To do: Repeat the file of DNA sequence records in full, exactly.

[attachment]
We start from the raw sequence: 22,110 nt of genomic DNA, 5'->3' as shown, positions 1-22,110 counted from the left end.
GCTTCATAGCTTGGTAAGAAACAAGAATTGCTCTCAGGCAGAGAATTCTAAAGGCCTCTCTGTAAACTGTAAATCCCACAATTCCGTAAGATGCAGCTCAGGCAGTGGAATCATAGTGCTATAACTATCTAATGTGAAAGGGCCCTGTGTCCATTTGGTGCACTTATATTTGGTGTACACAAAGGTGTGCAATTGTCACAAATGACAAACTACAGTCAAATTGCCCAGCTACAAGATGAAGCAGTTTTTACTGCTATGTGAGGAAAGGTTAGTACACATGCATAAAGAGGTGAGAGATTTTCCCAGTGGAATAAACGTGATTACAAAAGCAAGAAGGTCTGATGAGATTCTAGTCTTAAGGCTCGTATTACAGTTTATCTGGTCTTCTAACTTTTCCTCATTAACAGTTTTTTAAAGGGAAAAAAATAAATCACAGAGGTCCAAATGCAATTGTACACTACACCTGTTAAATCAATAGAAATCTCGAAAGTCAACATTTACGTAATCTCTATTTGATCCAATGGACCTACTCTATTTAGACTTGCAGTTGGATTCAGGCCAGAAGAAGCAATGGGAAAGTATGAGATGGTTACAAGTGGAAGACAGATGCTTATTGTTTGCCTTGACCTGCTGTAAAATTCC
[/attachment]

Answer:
We start from the raw sequence: 22,110 nt of genomic DNA, 5'->3' as shown, positions 1-22,110 counted from the left end.
GCTTCATAGCTTGGTAAGAAACAAGAATTGCTCTCAGGCAGAGAATTCTAAAGGCCTCTCTGTAAACTGTAAATCCCACAATTCCGTAAGATGCAGCTCAGGCAGTGGAATCATAGTGCTATAACTATCTAATGTGAAAGGGCCCTGTGTCCATTTGGTGCACTTATATTTGGTGTACACAAAGGTGTGCAATTGTCACAAATGACAAACTACAGTCAAATTGCCCAGCTACAAGATGAAGCAGTTTTTACTGCTATGTGAGGAAAGGTTAGTACACATGCATAAAGAGGTGAGAGATTTTCCCAGTGGAATAAACGTGATTACAAAAGCAAGAAGGTCTGATGAGATTCTAGTCTTAAGGCTCGTATTACAGTTTATCTGGTCTTCTAACTTTTCCTCATTAACAGTTTTTTAAAGGGAAAAAAATAAATCACAGAGGTCCAAATGCAATTGTACACTACACCTGTTAAATCAATAGAAATCTCGAAAGTCAACATTTACGTAATCTCTATTTGATCCAATGGACCTACTCTATTTAGACTTGCAGTTGGATTCAGGCCAGAAGAAGCAATGGGAAAGTATGAGATGGTTACAAGTGGAAGACAGATGCTTATTGTTTGCCTTGACCTGCTGTAAAATTCC